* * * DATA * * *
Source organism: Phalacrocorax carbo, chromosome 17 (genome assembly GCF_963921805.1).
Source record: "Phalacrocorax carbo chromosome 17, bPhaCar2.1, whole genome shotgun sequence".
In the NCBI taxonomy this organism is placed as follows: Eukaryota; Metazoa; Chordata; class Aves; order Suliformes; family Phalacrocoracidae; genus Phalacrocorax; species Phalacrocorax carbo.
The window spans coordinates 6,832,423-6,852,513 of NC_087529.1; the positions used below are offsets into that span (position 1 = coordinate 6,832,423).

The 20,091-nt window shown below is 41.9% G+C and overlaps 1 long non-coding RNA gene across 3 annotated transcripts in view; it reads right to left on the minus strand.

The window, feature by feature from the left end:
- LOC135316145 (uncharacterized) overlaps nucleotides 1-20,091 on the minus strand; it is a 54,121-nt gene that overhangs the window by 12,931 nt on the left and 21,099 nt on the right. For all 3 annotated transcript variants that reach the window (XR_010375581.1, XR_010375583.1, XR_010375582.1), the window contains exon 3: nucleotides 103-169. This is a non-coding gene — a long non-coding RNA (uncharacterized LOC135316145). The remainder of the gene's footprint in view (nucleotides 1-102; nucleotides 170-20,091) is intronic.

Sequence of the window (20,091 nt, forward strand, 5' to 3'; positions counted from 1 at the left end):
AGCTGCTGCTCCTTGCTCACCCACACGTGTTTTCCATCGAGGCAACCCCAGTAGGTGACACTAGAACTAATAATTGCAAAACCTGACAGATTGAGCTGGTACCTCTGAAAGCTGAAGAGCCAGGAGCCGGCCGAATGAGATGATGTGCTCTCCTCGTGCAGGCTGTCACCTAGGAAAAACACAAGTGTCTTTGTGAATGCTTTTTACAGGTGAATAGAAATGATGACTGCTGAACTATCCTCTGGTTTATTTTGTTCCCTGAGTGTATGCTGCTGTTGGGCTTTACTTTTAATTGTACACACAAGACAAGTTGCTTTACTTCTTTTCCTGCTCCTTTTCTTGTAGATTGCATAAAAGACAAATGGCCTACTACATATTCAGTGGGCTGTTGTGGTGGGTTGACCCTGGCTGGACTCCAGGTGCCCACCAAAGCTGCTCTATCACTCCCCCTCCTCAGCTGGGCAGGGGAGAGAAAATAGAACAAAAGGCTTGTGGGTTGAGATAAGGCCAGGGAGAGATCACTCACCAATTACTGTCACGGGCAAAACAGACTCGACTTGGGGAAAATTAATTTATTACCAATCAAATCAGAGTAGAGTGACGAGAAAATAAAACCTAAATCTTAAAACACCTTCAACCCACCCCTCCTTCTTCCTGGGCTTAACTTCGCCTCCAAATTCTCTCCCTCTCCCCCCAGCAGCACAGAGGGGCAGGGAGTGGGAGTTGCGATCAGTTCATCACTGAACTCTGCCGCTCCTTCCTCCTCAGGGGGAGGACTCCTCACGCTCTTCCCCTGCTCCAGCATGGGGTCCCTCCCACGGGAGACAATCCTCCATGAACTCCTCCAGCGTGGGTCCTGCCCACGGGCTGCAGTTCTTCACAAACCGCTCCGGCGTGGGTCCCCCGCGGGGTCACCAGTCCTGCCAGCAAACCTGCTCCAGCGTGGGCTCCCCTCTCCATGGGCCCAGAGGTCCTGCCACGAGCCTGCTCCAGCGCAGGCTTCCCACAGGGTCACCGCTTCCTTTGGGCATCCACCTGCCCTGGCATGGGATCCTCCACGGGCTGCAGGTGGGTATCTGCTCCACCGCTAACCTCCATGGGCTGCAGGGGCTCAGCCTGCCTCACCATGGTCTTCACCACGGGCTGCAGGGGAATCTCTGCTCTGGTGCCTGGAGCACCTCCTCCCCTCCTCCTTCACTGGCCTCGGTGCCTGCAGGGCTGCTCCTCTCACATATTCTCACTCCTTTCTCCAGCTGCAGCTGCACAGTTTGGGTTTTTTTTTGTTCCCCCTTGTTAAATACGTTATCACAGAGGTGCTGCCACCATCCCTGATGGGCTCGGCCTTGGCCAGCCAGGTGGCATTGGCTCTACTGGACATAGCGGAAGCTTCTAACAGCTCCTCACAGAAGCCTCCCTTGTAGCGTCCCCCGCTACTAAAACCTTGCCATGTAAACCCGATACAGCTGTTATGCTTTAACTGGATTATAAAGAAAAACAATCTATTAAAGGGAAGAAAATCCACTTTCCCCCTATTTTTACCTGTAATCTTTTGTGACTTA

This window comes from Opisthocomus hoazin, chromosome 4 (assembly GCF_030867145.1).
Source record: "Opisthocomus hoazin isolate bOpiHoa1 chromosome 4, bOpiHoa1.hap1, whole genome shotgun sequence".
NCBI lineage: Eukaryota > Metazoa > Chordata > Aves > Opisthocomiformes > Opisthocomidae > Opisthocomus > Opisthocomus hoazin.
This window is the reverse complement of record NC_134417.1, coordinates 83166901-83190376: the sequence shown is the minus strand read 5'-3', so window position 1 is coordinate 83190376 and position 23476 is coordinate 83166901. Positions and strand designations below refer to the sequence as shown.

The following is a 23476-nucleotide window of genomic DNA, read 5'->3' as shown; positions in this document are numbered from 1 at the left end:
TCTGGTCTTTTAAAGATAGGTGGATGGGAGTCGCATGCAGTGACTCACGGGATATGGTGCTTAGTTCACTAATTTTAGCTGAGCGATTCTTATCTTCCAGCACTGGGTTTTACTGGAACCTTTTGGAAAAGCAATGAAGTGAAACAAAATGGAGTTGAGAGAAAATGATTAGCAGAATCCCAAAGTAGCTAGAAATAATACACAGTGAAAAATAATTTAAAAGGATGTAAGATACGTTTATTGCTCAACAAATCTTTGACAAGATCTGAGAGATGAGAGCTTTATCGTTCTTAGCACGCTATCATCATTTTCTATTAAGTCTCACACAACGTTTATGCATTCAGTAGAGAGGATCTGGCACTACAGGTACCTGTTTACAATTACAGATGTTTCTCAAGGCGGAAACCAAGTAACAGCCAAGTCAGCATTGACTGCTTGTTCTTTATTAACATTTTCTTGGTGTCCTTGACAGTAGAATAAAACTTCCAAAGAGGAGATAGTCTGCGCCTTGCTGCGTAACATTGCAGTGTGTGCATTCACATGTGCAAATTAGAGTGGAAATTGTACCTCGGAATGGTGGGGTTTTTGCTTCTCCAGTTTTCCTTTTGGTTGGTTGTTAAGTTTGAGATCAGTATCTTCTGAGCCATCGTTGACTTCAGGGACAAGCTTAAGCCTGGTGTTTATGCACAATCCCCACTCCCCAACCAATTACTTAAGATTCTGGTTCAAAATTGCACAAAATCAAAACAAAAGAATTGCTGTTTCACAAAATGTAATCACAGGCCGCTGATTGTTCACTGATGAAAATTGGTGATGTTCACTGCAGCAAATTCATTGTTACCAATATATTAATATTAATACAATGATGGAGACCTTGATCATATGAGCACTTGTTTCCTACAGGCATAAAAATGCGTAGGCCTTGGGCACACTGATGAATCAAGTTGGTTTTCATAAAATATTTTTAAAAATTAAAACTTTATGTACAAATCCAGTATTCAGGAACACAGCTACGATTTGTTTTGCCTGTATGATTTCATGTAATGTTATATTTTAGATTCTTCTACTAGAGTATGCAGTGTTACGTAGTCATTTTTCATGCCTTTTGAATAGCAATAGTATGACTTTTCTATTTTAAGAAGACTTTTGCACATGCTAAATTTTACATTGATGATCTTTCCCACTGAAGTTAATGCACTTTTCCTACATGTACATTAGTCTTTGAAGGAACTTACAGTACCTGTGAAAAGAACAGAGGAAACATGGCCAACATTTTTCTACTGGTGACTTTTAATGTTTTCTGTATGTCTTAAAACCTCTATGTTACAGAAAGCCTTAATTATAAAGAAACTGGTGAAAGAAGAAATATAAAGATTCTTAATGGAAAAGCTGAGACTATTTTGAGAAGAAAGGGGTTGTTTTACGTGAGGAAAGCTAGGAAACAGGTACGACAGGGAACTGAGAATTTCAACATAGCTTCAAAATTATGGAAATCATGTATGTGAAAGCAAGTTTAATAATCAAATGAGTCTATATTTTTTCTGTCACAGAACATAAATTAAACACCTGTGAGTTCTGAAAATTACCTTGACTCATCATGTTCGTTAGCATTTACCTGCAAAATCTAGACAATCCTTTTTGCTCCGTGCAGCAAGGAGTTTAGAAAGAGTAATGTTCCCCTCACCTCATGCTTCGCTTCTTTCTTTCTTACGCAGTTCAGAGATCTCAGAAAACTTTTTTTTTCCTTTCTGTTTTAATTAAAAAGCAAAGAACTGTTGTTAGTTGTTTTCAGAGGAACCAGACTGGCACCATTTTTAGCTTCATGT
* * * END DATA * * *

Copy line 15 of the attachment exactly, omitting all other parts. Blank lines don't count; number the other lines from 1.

TCTGGTCTTTTAAAGATAGGTGGATGGGAGTCGCATGCAGTGACTCACGGGATATGGTGCTTAGTTCACTAATTTTAGCTGAGCGATTCTTATCTTCCAGCACTGGGTTTTACTGGAACCTTTTGGAAAAGCAATGAAGTGAAACAAAATGGAGTTGAGAGAAAATGATTAGCAGAATCCCAAAGTAGCTAGAAATAATACACAGTGAAAAATAATTTAAAAGGATGTAAGATACGTTTATTGCTCAACAAATCTTTGACAAGATCTGAGAGATGAGAGCTTTATCGTTCTTAGCACGCTATCATCATTTTCTATTAAGTCTCACACAACGTTTATGCATTCAGTAGAGAGGATCTGGCACTACAGGTACCTGTTTACAATTACAGATGTTTCTCAAGGCGGAAACCAAGTAACAGCCAAGTCAGCATTGACTGCTTGTTCTTTATTAACATTTTCTTGGTGTCCTTGACAGTAGAATAAAACTTCCAAAGAGGAGATAGTCTGCGCCTTGCTGCGTAACATTGCAGTGTGTGCATTCACATGTGCAAATTAGAGTGGAAATTGTACCTCGGAATGGTGGGGTTTTTGCTTCTCCAGTTTTCCTTTTGGTTGGTTGTTAAGTTTGAGATCAGTATCTTCTGAGCCATCGTTGACTTCAGGGACAAGCTTAAGCCTGGTGTTTATGCACAATCCCCACTCCCCAACCAATTACTTAAGATTCTGGTTCAAAATTGCACAAAATCAAAACAAAAGAATTGCTGTTTCACAAAATGTAATCACAGGCCGCTGATTGTTCACTGATGAAAATTGGTGATGTTCACTGCAGCAAATTCATTGTTACCAATATATTAATATTAATACAATGATGGAGACCTTGATCATATGAGCACTTGTTTCCTACAGGCATAAAAATGCGTAGGCCTTGGGCACACTGATGAATCAAGTTGGTTTTCATAAAATATTTTTAAAAATTAAAACTTTATGTACAAATCCAGTATTCAGGAACACAGCTACGATTTGTTTTGCCTGTATGATTTCATGTAATGTTATATTTTAGATTCTTCTACTAGAGTATGCAGTGTTACGTAGTCATTTTTCATGCCTTTTGAATAGCAATAGTATGACTTTTCTATTTTAAGAAGACTTTTGCACATGCTAAATTTTACATTGATGATCTTTCCCACTGAAGTTAATGCACTTTTCCTACATGTACATTAGTCTTTGAAGGAACTTACAGTACCTGTGAAAAGAACAGAGGAAACATGGCCAACATTTTTCTACTGGTGACTTTTAATGTTTTCTGTATGTCTTAAAACCTCTATGTTACAGAAAGCCTTAATTATAAAGAAACTGGTGAAAGAAGAAATATAAAGATTCTTAATGGAAAAGCTGAGACTATTTTGAGAAGAAAGGGGTTGTTTTACGTGAGGAAAGCTAGGAAACAGGTACGACAGGGAACTGAGAATTTCAACATAGCTTCAAAATTATGGAAATCATGTATGTGAAAGCAAGTTTAATAATCAAATGAGTCTATATTTTTTCTGTCACAGAACATAAATTAAACACCTGTGAGTTCTGAAAATTACCTTGACTCATCATGTTCGTTAGCATTTACCTGCAAAATCTAGACAATCCTTTTTGCTCCGTGCAGCAAGGAGTTTAGAAAGAGTAATGTTCCCCTCACCTCATGCTTCGCTTCTTTCTTTCTTACGCAGTTCAGAGATCTCAGAAAACTTTTTTTTTCCTTTCTGTTTTAATTAAAAAGCAAAGAACTGTTGTTAGTTGTTTTCAGAGGAACCAGACTGGCACCATTTTTAGCTTCATGT